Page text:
Book Review: Too Big to Fail

12 08 2011

Too Big to Fail on

An ex-colleague recently told me to safely ignore Andrew Ross Sorkin’s Too Big To Fail – “it’s little more than propaganda”, he said.

Undeterred, I ploughed through the tome, finding it well-written and informative. While it may have defended certain individuals, it by no means came across as biased; though perhaps I’m just naive.

Where The Big Short is a fascinating yet brief look at a few key players in the crisis who bet against the market, Too Big to Fail is an exhaustive look at the events that occurred during the credit crisis in 2008. It follows an impressive cast of individuals, from the US Treasury, through the Federal Reserve, and just about every major investment bank in the US.

I confess that getting though the book took some effort. Not because there wasn’t ample drama and conflict, but chiefly because there was just so many characters to familiarise with.

Much of the book centres around the fall of Lehman Brothers and the attempts of all and sundry to save it. The book makes much of both Dick Fuld, the ex-CEO of Lehman who, by all accounts, tried dearly to save the firm, and Hank Paulson, the US Secretary of the Treasury under Bush, who struggled relentlessly to prevent an economic meltdown (perhaps that’s the said propaganda?).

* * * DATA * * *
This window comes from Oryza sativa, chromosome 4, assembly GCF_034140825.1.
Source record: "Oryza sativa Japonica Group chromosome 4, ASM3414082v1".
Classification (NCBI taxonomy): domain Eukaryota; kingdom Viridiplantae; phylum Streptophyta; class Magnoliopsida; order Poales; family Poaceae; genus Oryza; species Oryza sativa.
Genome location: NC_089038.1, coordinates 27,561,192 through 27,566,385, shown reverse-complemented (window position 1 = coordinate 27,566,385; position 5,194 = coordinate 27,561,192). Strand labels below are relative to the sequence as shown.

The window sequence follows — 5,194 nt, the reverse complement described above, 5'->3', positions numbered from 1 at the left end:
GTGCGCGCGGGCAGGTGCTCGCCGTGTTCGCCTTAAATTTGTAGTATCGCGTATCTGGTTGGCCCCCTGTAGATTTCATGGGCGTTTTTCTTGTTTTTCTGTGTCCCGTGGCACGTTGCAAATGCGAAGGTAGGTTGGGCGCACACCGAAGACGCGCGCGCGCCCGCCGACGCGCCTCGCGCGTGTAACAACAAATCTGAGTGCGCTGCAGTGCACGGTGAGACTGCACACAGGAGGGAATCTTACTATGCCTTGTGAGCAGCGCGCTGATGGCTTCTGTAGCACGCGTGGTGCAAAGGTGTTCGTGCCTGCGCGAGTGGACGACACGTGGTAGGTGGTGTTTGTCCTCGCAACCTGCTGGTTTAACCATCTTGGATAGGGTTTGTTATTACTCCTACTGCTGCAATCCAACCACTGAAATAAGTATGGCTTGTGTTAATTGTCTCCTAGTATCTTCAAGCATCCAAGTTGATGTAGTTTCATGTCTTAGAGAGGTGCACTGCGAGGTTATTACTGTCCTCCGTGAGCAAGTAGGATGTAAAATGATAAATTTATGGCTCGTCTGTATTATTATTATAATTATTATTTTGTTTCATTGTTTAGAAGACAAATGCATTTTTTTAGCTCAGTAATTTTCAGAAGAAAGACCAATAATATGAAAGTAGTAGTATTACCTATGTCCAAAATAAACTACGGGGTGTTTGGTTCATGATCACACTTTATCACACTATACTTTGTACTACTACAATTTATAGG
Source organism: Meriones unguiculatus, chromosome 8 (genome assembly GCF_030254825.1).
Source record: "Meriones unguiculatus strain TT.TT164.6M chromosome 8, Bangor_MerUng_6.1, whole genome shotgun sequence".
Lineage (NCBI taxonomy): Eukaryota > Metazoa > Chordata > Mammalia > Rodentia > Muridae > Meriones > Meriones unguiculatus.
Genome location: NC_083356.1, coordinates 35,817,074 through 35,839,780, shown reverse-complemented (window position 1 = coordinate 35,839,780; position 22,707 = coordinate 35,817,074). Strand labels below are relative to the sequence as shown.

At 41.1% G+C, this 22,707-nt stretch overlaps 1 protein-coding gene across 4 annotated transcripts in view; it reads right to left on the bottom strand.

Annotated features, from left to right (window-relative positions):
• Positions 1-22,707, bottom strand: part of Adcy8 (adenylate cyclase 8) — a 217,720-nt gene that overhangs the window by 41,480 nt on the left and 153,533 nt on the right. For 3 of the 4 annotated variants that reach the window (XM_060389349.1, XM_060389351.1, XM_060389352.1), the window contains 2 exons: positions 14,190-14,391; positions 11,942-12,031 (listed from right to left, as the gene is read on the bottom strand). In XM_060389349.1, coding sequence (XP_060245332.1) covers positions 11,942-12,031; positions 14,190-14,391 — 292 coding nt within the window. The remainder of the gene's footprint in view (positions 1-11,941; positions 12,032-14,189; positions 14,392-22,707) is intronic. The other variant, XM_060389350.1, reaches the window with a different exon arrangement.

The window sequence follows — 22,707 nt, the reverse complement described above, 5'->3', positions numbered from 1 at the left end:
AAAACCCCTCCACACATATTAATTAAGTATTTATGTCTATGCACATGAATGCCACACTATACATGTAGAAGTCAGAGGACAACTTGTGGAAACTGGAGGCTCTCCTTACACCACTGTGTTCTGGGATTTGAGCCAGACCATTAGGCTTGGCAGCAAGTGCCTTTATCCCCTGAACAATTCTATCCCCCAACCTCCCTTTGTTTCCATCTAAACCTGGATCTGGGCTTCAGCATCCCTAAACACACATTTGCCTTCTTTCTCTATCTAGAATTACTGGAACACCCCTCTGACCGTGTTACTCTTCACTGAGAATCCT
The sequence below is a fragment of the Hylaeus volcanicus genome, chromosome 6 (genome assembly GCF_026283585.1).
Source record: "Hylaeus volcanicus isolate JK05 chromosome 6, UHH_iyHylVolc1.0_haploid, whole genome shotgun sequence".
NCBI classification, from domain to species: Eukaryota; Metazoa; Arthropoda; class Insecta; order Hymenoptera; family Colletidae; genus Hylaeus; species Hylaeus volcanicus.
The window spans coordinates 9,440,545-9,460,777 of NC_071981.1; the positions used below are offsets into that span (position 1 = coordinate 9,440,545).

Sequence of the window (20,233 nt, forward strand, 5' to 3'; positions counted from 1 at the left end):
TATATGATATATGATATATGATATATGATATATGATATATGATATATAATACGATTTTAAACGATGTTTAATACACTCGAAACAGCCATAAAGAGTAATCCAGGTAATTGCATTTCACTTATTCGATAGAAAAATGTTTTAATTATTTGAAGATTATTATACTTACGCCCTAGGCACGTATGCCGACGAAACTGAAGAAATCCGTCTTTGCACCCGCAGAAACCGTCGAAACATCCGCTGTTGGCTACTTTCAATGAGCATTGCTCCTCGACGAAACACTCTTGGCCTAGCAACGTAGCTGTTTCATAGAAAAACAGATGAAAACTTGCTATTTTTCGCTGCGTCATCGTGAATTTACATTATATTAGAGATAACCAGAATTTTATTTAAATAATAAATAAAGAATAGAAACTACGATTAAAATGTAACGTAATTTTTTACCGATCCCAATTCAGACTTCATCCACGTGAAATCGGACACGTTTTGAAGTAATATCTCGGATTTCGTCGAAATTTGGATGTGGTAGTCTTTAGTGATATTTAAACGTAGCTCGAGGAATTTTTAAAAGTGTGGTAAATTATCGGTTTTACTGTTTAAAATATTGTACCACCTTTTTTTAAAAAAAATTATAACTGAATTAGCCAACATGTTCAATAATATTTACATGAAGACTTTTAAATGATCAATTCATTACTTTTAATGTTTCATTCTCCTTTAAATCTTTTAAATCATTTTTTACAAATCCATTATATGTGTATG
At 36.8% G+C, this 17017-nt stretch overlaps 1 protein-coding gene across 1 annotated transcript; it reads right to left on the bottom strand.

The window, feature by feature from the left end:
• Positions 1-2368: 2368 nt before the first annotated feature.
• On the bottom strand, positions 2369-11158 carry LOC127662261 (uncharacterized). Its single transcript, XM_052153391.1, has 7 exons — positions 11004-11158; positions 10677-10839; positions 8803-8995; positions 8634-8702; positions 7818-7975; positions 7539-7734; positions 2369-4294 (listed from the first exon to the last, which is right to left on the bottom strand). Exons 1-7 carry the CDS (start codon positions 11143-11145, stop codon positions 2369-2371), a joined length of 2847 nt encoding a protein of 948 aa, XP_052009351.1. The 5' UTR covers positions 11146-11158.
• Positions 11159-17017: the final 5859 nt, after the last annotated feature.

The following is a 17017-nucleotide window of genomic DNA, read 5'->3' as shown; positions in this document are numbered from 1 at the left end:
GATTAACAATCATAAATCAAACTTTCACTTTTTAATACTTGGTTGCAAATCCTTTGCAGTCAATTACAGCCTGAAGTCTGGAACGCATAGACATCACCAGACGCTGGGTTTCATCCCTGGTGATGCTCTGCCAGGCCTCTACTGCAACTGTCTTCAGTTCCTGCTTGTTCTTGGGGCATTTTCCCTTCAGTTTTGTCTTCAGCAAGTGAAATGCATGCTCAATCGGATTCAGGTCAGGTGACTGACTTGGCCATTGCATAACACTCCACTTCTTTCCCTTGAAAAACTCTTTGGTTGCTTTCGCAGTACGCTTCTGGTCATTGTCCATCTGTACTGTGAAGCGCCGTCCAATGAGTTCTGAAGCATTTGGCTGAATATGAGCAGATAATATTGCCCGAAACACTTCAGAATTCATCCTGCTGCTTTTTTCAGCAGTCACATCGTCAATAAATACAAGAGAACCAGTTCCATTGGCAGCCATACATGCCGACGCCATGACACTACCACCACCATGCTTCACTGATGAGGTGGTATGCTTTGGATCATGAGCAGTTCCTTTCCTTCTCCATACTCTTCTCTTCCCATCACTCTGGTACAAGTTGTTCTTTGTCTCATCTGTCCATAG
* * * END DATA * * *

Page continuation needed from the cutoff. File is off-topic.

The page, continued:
Sorkin has evidentially put a lot of work into researching the events of the time, and the book reads surprisingly well; often throwing in well-placed reminders regarding character relationships touched on in the past. I particularly like the occasional inconsequential commentary by those present (eg. he looks fit for his age) or throwaway body-language queues that lead nowhere, immersing the reader in the situation.

While the book focuses primarily on Lehman, it also covers most of the other major events during the crisis. In particular, the buyout of Bear Stearns by JP Morgan for $2 a share with support of the US government (later revised to $10), AIG being propped up by the government shortly letting Lehman fall (by not providing government assistance to any of the buyers) and the eventual takeover of Merrill Lynch by Bank of America.

The question of whether or not the US government were to blame for the depth of the crisis by not saving Lehman remains to be seen. Pick up a copy and make up your own mind. At the very least you’ll see how they do things on the other side of Wall Street.



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